Grain, Soybean Futures Fall on New Tariff Twist
Grain and soybean futures fell to new lows for the season on Wednesday after the Trump administration said it was planning further tariffs against Chinese goods.
The White House said late Tuesday that it would hit a further $200 billion worth of Chinese products with a 10% duty, adding to the $50 billion of goods it has previously targeted. Beijing, which already started levying retaliatory duties on U.S. soybeans and other products, said it planned new penalties of its own.
Soybean futures for July delivery fell 2.6% to $8.29 3/4 a bushel at the Chicago Board of Trade, touching the lowest value since 2008. July-dated corn contracts slid 2.5% to $3.31 1/4 a bushel, while July wheat fell 4% to $4.69 3/4 a bushel.
Tariffs Likely Threaten Already Weak Food Price Increases -- Market Talk
11:07 ET - Producer price increases for meat, vegetables, dairy and other food commodities continued to show weak annual growth in June, potentially pressuring growers and food retailers that want moderate inflation, according to Jefferies. Food retail "prices could be flirting dangerously close to deflationary territory," if they don't bump up soon, writes BMO Capital Markets. "Global trade relations and tariffs add additional uncertainty to the outlook for commodity prices," the investment bank writes. (firstname.lastname@example.org; @heatherhaddon)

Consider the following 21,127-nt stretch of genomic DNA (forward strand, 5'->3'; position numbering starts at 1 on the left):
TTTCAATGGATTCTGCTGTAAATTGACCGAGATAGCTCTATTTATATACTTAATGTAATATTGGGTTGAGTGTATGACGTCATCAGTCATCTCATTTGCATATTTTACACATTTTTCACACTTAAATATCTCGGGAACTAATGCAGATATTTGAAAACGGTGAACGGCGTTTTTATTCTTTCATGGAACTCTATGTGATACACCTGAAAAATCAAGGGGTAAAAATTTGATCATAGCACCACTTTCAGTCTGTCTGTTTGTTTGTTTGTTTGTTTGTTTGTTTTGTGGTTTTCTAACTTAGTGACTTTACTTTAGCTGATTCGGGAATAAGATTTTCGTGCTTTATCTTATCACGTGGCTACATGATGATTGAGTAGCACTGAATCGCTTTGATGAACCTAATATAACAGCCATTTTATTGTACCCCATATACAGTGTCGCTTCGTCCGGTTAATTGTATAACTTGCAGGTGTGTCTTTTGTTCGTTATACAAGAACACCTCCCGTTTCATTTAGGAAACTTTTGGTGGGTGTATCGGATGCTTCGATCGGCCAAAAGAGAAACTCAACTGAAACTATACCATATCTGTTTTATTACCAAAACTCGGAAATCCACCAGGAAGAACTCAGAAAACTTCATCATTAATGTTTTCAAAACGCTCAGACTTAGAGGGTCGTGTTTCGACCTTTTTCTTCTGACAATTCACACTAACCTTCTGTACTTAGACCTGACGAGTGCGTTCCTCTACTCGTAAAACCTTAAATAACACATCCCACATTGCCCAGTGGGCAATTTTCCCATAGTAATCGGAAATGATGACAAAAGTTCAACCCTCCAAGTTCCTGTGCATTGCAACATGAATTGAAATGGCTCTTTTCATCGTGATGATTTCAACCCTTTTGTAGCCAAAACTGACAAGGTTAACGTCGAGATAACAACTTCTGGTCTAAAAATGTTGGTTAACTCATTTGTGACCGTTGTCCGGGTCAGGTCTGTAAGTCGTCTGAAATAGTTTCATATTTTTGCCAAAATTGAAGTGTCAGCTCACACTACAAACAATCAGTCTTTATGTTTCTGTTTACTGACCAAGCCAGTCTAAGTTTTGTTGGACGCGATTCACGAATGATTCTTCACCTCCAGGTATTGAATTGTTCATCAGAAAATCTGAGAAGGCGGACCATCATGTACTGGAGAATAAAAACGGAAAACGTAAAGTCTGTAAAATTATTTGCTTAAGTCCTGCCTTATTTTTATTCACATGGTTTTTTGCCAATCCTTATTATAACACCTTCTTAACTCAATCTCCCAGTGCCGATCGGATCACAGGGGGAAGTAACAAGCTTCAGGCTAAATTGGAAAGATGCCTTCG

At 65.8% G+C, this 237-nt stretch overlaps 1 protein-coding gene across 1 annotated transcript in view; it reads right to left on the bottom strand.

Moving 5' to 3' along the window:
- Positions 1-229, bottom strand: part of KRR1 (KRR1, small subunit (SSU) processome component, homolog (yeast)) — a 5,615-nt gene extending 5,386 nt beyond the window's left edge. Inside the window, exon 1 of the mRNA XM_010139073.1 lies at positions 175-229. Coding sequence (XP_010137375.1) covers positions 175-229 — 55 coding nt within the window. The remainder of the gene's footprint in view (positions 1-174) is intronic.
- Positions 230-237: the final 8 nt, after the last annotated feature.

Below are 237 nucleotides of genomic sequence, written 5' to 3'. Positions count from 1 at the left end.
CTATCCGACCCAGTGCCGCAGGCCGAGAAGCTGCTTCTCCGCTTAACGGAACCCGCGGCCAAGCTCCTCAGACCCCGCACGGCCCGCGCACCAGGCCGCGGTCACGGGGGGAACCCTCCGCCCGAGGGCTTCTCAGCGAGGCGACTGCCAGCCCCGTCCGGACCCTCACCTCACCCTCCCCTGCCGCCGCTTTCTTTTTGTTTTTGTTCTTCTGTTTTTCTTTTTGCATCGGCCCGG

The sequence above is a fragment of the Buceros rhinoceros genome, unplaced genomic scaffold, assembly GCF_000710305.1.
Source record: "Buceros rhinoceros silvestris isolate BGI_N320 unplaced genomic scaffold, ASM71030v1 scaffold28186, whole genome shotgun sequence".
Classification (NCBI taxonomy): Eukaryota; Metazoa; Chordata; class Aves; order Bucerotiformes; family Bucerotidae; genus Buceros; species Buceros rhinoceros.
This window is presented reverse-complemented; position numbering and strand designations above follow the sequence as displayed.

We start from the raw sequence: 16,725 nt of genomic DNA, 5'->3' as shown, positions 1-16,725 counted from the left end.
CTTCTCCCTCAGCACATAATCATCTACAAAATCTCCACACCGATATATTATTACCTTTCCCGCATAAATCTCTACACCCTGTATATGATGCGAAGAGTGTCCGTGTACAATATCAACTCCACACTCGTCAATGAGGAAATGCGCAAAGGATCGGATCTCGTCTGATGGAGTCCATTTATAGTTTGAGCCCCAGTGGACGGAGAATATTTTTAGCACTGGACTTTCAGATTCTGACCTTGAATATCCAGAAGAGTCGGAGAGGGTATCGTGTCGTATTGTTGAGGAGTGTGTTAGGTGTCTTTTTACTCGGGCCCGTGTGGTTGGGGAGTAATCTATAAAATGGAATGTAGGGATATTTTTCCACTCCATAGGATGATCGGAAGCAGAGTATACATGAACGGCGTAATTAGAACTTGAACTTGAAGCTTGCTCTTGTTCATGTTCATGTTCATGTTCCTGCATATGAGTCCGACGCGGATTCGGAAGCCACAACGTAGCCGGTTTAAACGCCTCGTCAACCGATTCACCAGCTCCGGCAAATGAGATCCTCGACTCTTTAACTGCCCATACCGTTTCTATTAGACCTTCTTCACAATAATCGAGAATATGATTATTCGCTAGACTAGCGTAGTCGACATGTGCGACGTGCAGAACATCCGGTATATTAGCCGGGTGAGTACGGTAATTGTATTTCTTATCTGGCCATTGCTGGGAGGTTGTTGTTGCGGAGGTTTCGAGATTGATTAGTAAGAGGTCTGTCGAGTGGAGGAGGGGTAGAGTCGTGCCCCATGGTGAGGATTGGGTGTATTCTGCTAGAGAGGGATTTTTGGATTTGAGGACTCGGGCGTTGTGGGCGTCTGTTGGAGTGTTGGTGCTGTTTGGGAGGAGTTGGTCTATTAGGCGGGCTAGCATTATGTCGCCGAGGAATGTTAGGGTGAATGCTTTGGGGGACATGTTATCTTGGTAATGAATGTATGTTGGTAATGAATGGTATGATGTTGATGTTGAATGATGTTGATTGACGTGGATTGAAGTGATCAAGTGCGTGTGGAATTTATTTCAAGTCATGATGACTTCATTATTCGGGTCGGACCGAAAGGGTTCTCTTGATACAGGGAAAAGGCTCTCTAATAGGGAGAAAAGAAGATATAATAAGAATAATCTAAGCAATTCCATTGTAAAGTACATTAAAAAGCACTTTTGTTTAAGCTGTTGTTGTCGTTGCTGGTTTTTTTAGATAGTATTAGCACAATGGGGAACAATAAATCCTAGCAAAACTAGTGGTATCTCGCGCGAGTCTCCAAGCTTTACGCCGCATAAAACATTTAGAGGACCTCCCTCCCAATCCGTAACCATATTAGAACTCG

Top US Farm Cooperative Bounces Back -- Market Talk
1423 ET - CHS, the largest US farm cooperative group, is moving past a financial rough patch exacerbated by the moribund farm economy, though selling assets is part of the reason. Minnesota-based CHS reports a $229M net profit for the three months ended May 31, versus a $45M loss a year ago, as its agriculture and energy units regained profitability. CHS got big boosts from the $66M sale of 34 convenience stores in the Pacific Northwest -- part of its fuel business -- and $58M from the sale of an insurance business. CHS gains 1.5% to $8.27. (email@example.com; @jacobbunge)
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FDA Targets Food Labels In Vending Machines -- Market Talk
13:44 GMT - The US Food & Drug Administration wants Americans to make better food choices when it comes to the candy bars and chips they buy from vending machines. The agency has published a proposed rule to revise front-of-package labeling requirements on calories for packaged foods sold in glass front vending machines. The FDA is proposing the type size on calorie disclosures be at least 1.5 times that disclosing the net weight. Calorie counts have become a key area in the battleground for share between packaged foods makers as consumers flee for fresh and healthier choices. The proposal comes after the FDA in May began requiring restaurant chains to list calories for food and alcohol on menus. (Saabira.Chaudhuri@wsj.com; @SaabiraC)
Livestock Futures Mostly Lower on Trade Flare-Up
Livestock markets were under pressure on Wednesday after the latest salvo in the U.S. and China's ongoing trade dispute.
Live cattle futures for August delivery fell 1.5% to $1.0385 a pound at the Chicago Mercantile Exchange, trading at the lowest point since May.
Lean hogs were among the few commodities to resist the selloff, however. July-dated contracts rose 0.3% to 79.775 cents a pound, halting a four-day losing streak, but futures for delivery later this year fell.